Dunkelberg: The Fed's Plan Doesn't Pass the Common Sense Test

William Dunkelberg, Economics Professor, Temple University
Monday, 1 Oct 2012 | 4:17 PM ET
United States Federal Reserve
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United States Federal Reserve

A few months ago, I wrote about what I called a “Johnny One Note” Board of Governors at the Federal Reserve, noting that one president had appointed nearly all of the seven Governors whose terms were set at 14 years in the Fed charter to insulate the Governors of the printing press from the pressures of current politics.

Most don’t serve a full term (academics typically leave after two years to preserve their faculty appointments), which means that new appointments are continually made to try to maintain a full complement of qualified, objective Board members with different perspectives to make monetary policy (if differences in views are not of value, then we only need one person to determine policy).

Of course all Presidents will make appointments of people of a similar political persuasion. Thus, our “Johnny One Note” Fed Board of Governors. (Read More: Bernanke Pushes Back: Fed Not Enabling Big Deficits)

The decision to undertake QE3, purchasing $40 billion of securities until employment improves enough to meet the Fed’s unspecified objective is certainly not “transparent” but more importantly, the Fed has no plausible explanation as to how buying another trillion in assets would improve employment. (Read More:Fed's Plosser: QE3 Won't Do Much for Growth)

Certainly the data suggest QE1 and QE2 have not done the job, $2 trillion added to the Fed’s balance sheet. So how will another half a trillion change this? The best story we get is that QE3 will inflate the nominal value of assets making people feel “wealthier” and inducing them to spend more. Empirical analysis suggest that, historically, perceived permanent increases in wealth did increase spending a bit, but that basically applied to house values, and that relationship is likely on hold today. Consumers don’t regard changes in stock prices as “permanent” and so this was less impactful. I guess we do know that the Fed is now targeting the stock market with its policies. (Read More:Fed Virtually Funding the Entire US Deficit: Lindsey.)

“We’re looking for ongoing, sustained improvement in the labor market.” “There’s not a specific number we have in mind. What we’ve seen in the last six months isn’t it.” (Bernanke press conference, Sept. 13)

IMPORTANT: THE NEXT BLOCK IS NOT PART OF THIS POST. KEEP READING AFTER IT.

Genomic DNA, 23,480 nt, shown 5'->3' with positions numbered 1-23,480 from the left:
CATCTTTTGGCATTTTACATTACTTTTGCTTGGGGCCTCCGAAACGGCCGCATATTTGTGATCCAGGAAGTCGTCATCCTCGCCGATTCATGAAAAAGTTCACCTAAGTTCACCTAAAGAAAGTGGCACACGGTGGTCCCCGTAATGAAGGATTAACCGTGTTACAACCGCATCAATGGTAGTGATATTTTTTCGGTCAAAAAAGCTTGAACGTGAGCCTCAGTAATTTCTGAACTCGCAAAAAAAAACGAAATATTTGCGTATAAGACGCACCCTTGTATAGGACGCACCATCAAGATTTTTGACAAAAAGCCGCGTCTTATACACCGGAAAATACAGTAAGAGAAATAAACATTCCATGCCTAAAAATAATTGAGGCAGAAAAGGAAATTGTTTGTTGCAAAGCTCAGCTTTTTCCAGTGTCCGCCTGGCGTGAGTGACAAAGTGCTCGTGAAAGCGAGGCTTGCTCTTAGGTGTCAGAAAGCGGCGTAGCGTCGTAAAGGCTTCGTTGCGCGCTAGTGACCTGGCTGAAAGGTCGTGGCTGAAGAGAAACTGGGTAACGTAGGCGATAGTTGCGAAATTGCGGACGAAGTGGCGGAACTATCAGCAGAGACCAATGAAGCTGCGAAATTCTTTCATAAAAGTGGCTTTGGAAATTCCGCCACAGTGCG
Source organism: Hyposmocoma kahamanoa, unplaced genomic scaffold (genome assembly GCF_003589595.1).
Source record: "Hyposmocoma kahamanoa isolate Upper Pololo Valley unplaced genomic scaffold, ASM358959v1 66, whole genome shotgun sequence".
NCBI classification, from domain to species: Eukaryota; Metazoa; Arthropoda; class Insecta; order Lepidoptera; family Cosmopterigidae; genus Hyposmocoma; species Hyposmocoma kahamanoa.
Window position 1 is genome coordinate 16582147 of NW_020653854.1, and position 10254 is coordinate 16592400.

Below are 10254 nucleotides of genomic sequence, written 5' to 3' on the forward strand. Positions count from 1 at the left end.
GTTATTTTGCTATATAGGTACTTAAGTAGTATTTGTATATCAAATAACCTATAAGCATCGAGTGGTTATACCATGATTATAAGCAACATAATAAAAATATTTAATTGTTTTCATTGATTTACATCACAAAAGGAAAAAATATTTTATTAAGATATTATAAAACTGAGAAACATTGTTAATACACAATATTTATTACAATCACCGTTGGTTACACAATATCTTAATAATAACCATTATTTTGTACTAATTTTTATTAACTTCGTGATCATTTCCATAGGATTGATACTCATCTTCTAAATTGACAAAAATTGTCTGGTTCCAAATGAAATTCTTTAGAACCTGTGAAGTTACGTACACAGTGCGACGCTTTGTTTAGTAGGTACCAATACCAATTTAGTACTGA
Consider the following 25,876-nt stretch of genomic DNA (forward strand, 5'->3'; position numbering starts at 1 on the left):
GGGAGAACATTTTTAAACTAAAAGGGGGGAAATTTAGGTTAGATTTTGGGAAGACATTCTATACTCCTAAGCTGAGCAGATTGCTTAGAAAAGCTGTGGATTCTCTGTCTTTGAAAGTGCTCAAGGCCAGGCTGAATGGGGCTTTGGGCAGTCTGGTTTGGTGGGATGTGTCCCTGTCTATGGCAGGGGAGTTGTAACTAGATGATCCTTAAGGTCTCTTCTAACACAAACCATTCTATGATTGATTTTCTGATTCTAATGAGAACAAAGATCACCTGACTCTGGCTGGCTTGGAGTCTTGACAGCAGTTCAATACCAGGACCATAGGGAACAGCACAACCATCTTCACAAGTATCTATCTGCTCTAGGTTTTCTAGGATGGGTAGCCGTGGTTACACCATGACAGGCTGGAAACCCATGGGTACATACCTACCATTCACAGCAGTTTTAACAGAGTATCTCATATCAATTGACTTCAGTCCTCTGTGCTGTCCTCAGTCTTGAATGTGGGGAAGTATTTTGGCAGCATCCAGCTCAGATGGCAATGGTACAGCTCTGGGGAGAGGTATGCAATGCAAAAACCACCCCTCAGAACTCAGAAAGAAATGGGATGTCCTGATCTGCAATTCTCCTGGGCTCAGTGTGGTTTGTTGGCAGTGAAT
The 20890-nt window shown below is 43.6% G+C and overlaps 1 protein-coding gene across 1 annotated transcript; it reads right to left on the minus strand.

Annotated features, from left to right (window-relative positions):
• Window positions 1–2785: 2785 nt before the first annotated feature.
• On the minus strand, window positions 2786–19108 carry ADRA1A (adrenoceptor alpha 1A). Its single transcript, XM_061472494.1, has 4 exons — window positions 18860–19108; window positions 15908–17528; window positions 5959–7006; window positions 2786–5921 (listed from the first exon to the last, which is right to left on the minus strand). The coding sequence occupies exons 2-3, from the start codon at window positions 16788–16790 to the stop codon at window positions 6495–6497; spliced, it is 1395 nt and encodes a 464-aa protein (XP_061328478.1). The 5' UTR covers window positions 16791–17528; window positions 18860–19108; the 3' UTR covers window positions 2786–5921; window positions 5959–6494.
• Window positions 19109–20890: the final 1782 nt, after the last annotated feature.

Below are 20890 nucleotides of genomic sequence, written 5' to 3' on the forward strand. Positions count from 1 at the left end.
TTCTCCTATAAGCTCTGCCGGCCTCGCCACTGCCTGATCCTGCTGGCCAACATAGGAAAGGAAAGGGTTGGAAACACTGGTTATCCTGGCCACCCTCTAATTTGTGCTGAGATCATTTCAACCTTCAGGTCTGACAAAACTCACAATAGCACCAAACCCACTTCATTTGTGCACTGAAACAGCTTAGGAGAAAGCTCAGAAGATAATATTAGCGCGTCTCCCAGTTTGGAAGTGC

Interest rates have been at record low levels for a long time now. There isn’t a pool of mortgage demand just waiting for another 25 basis points in rate reductions to buy a house, and who hasn’t refinanced already that is eligible to do so? Do small business owners have a huge pool of deferred spending and hiring that will suddenly be unlocked by a slightly lower interest rate? It is hard to believe that the Fed really believes this is the case, yet they have proceeded with QE3 with all its attendant risks, including raising even further the uncertainty about the future for inflation and asset bubbles.

Lost in all of this is the saver. Every dollar a debtor saves in a refinance or a default is a dollar lost by a saver. Savers are being punished. Interest income is down over $400 billion from 2008. If you want a safe investment with some yield, you can lend the government $1000 for 10 years and get 1.6%. Of course, if interest rates double (that would be 3.2%, hardly a high rate historically) and you wanted to sell your bond, it would fetch only $500, a 50% loss of your money. Or, you can wait out the full 10 years earning a sub-par return. In 2007, to get $1000 in interest income, you could invest $22,000 at the then prevailing money market interest rate of 4.5%. To get $1000 in income today, you would have to invest over $3 million (earning about 5 basis points, today’s rates)! The long term damage being done by current Fed policy will be imposed on tens of millions of consumer victims over a decade or more. (Read More:Fed to Ease Until Jobless Rate Falls Below 7%: Evans.)

When economic policy can’t be understood on a common sense basis, uncertainty rises and this inhibits the fundamental tendency of the private sector to recover and restore economic growth. Only about one in ten consumers think government is doing a good job, and that can’t be good for the economy.

William Dunkelberg is an Economic Strategist, Boenning & Scattergood and Chief Economist, National Federation of Independent Business.